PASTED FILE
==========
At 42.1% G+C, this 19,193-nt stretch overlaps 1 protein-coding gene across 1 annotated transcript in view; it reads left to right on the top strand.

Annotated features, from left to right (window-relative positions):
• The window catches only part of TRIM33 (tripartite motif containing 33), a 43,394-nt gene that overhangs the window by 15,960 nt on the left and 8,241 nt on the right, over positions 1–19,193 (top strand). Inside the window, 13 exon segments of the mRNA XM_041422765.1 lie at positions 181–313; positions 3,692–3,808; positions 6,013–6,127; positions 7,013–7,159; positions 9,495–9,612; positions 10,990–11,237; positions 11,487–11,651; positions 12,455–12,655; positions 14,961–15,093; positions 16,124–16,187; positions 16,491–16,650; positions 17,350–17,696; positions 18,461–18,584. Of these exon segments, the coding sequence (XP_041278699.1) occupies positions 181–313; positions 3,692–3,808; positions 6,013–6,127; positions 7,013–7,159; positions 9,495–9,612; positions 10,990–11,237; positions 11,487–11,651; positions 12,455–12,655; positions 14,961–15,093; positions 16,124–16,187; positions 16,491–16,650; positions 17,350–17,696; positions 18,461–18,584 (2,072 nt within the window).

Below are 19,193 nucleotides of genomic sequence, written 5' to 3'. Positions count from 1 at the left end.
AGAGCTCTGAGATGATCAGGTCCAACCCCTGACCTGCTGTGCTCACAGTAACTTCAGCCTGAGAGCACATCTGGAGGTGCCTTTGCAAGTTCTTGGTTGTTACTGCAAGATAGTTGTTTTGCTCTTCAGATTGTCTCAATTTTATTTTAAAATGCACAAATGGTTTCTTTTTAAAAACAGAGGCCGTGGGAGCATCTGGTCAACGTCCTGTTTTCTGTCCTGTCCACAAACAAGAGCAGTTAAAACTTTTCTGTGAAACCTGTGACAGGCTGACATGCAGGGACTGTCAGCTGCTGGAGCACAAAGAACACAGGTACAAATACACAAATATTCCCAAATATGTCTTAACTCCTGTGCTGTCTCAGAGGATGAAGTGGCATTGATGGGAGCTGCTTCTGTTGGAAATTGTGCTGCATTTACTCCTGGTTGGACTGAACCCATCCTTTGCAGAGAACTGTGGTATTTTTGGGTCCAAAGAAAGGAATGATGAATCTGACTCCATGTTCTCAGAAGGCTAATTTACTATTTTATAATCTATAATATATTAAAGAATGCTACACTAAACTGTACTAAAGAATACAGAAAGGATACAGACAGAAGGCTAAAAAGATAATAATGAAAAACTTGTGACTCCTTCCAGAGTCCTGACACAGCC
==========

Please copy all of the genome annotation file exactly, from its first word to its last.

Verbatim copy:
At 42.1% G+C, this 19,193-nt stretch overlaps 1 protein-coding gene across 1 annotated transcript in view; it reads left to right on the top strand.

Annotated features, from left to right (window-relative positions):
• The window catches only part of TRIM33 (tripartite motif containing 33), a 43,394-nt gene that overhangs the window by 15,960 nt on the left and 8,241 nt on the right, over positions 1–19,193 (top strand). Inside the window, 13 exon segments of the mRNA XM_041422765.1 lie at positions 181–313; positions 3,692–3,808; positions 6,013–6,127; positions 7,013–7,159; positions 9,495–9,612; positions 10,990–11,237; positions 11,487–11,651; positions 12,455–12,655; positions 14,961–15,093; positions 16,124–16,187; positions 16,491–16,650; positions 17,350–17,696; positions 18,461–18,584. Of these exon segments, the coding sequence (XP_041278699.1) occupies positions 181–313; positions 3,692–3,808; positions 6,013–6,127; positions 7,013–7,159; positions 9,495–9,612; positions 10,990–11,237; positions 11,487–11,651; positions 12,455–12,655; positions 14,961–15,093; positions 16,124–16,187; positions 16,491–16,650; positions 17,350–17,696; positions 18,461–18,584 (2,072 nt within the window).

Below are 19,193 nucleotides of genomic sequence, written 5' to 3'. Positions count from 1 at the left end.
AGAGCTCTGAGATGATCAGGTCCAACCCCTGACCTGCTGTGCTCACAGTAACTTCAGCCTGAGAGCACATCTGGAGGTGCCTTTGCAAGTTCTTGGTTGTTACTGCAAGATAGTTGTTTTGCTCTTCAGATTGTCTCAATTTTATTTTAAAATGCACAAATGGTTTCTTTTTAAAAACAGAGGCCGTGGGAGCATCTGGTCAACGTCCTGTTTTCTGTCCTGTCCACAAACAAGAGCAGTTAAAACTTTTCTGTGAAACCTGTGACAGGCTGACATGCAGGGACTGTCAGCTGCTGGAGCACAAAGAACACAGGTACAAATACACAAATATTCCCAAATATGTCTTAACTCCTGTGCTGTCTCAGAGGATGAAGTGGCATTGATGGGAGCTGCTTCTGTTGGAAATTGTGCTGCATTTACTCCTGGTTGGACTGAACCCATCCTTTGCAGAGAACTGTGGTATTTTTGGGTCCAAAGAAAGGAATGATGAATCTGACTCCATGTTCTCAGAAGGCTAATTTACTATTTTATAATCTATAATATATTAAAGAATGCTACACTAAACTGTACTAAAGAATACAGAAAGGATACAGACAGAAGGCTAAAAAGATAATAATGAAAAACTTGTGACTCCTTCCAGAGTCCTGACACAGCC